After a few weeks spent tearing up the skies above Nusa Dua and keeping the fine folks who brew Bintang in business, Alan and I packed up our gliders and headed to the gorgeous Balinese village of Candidasa to continue our adventure. Within minutes of hitting town we were up on the hill, launching out over the sparkling ocean. Alright, I went into a tree first, but after a while I managed a half-decent launch and climbed into the sky. As a flying site, Candi is one of the best of the planet. With a 400m cliff jutting out of the water, it’s easy to rise to 700 or 800 metres, which offers not only a top view but the option to practice all sorts of fun stuff like wingovers and spirals without worrying about splatting into the ground. It’s an awesome spot, and I was stoked to be able to test my new-found skills and experience at a place where, just one year ago, I was terrified to fly. Al and I landed after a few hours and raced back to our luxurious hotel, the Puri Oka, to have sex with each other meet up with the notorious Richard ‘The Hamster’ Ham, who blazed a path of destruction through Candidasa last year. A big fan of a good knee-up and known to get legless at any opportunity, I couldn’t wait to smash a bucket bucketload of Bintangs with him. Hamster’s the sort of bloke you’d expect to find swigging metho-and-Fanta cocktails and shitting in his neighbour’s letterbox, so I was surprised when he sashayed into the Puri Oka wearing clown pants and carrying a yoga mat under one heavily-tattooed arm. “Point me towards the nearest gluten-free lentil burger, and then I’m going to re-align my chakra in the spirt dojo upstairs,” he lisped, while Al and I exchanged astonished glances. “Oh, and from now on you can call me Ocean. The power of my positivity ebbs and flows across the planet.” I thought he was taking the piss, but Hamster did indeed order a bland, salad-stuffed meal, while lambasting Al and I for tucking into chips and schnitzels. As he continued to dribble on about healthy diets and the power of positivity, I couldn’t help feeling like I’d lost a mate and gained a hippy imbecile. When he started praising the Black Lives Matter movement and passionately talking about the importance of gay marriage, I realised I had to put my foot down. I ordered three large Bintangs, hoping Hamster would have one and return to form, but I was left heartbroken.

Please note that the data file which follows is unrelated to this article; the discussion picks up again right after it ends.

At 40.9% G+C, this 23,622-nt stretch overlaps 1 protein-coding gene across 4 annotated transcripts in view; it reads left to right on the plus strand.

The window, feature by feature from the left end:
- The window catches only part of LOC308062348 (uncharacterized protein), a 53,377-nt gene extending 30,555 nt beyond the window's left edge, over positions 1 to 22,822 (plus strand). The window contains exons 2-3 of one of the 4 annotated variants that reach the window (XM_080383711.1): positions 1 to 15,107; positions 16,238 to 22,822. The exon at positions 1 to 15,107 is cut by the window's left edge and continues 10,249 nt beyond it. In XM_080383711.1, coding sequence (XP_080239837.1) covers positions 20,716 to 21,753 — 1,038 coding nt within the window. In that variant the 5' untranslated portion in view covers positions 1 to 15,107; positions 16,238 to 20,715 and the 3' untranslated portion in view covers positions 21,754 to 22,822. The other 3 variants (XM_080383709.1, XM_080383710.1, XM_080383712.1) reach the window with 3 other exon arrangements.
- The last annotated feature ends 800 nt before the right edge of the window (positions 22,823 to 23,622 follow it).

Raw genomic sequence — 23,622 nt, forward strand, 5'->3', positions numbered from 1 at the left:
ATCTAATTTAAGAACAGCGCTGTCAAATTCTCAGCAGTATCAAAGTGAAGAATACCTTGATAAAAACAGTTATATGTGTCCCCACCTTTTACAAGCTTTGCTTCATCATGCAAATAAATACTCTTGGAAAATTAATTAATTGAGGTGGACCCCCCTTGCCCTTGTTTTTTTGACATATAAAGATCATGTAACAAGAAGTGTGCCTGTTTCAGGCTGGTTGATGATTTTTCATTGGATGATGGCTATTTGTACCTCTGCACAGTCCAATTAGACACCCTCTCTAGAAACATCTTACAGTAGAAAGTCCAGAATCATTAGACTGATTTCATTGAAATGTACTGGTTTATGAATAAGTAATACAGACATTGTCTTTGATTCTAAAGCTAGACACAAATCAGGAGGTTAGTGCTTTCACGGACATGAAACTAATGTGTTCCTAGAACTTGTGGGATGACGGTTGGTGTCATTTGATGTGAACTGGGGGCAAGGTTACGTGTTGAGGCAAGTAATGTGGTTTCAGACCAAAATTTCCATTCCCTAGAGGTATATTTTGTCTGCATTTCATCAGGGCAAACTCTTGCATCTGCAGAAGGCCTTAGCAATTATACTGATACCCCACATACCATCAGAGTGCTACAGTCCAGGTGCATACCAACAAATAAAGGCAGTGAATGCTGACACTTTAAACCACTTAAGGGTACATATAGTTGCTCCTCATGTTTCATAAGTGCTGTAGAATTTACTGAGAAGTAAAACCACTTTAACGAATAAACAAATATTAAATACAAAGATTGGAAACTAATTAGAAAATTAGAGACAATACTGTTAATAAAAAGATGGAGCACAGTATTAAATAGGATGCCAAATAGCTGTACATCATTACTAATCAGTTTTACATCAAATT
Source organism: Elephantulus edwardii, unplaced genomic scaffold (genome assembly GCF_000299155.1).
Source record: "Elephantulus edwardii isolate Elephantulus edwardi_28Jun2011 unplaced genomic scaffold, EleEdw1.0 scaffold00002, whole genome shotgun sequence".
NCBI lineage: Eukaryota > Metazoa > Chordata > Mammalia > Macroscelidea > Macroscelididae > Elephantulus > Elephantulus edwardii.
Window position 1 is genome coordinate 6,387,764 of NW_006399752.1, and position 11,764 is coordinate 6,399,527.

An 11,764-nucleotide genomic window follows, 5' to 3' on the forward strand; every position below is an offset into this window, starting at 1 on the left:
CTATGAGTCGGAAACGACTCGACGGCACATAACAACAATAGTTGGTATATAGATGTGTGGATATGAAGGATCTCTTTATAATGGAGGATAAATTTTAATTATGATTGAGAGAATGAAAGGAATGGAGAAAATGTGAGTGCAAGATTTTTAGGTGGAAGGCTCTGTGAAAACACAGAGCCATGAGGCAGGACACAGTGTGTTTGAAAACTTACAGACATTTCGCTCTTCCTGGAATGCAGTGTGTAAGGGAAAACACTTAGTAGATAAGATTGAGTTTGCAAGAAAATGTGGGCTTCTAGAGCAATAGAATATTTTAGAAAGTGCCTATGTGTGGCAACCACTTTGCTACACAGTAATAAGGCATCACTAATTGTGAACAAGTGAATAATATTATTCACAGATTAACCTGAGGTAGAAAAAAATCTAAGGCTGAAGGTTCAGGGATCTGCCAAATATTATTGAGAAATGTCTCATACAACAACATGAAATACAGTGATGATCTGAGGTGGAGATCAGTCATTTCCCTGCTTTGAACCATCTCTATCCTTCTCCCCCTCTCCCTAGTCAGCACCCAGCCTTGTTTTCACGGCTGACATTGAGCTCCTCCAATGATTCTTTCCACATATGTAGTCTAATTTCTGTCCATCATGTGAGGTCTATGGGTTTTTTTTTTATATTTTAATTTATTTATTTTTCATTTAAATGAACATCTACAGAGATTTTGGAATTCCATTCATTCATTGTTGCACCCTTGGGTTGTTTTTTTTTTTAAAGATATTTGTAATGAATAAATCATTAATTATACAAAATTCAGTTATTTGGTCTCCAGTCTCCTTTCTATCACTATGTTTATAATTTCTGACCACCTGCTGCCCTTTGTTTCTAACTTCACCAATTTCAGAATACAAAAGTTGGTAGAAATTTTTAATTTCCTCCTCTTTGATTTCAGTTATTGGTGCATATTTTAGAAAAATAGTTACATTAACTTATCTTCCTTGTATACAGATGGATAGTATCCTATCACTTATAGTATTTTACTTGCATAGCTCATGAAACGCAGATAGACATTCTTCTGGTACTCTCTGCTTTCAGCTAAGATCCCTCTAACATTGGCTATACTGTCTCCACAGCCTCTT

“I’ll have a glass of tap water, served at room temperture, but only if it’s been sourced ecologically,” he minced, before looking up an astology app on his phone. Al and I decided we’d seen enough, and took matters into our own hands. Al, a former professional wrestler (under the name Balls Sackington), took Hamster down and prised his mouth open. “I abhor violence!” Hamster tried to splutter, but I stepped over him and poured a full bottle of Bintang into his mouth. From the way he shook and struggled, you’d think I’d poured acid down his throat. The effect, however, was just what I’d hoped for. As soon as he calmed down, Hamster reached into his pants, scratched his balls, perved at a hot chick walking by in a bikini, and told me to get him another fuckin’ beer or he’d smash me. He had a couple of icy cold Bintangs in his hands within seconds, and was soon on his way to oblivion. The Hamster was back and better than ever! He started cracking jokes and snapping the bras on any girl who made the mistake of walking past him. We ended up in town at a disco, with Hamster gyrating in an incredibly sensual manner, and he soon worked up such a sweat that he needed to remove his clothes or risk a nasty case of spontaneous human combustion. His disrobing caused girls to rush the dancefloor, and in their lustful rage they managed to tear all of my clothes off, too. They left my undies on for reasons I can’t quite explain, so try to overlook that obvious loophole in my story. I swear this is true, though. Anyway, long story short, after I boned half a dozen babes and Hamster resisted because he’s gay a happily married man, we needed to rehydrate, so we swaggered over to the nearest Alfamart for a drink. “Oh no, not you fuckwits again,” said the little bloke behind the counter, recalling a similar incident 12 months earlier that almost got us kicked out of Indonesia. “But what happen to the one of you? Weren’t you a fat cunt last time? But this other man with the tattoo, he is still sexy. I dream of him every night.” We managed to get the shop assistant to stop wanking for long enough to take our photo, then raced out of there before we could be arrested. As we hurtled down the street, we saw Al arm-wrestling a lesbian and dragged him home with us, leaving the locals of Candidasa wondering which Hindu god they’d pissed off enough to deserve another visit from the Flying Hamster.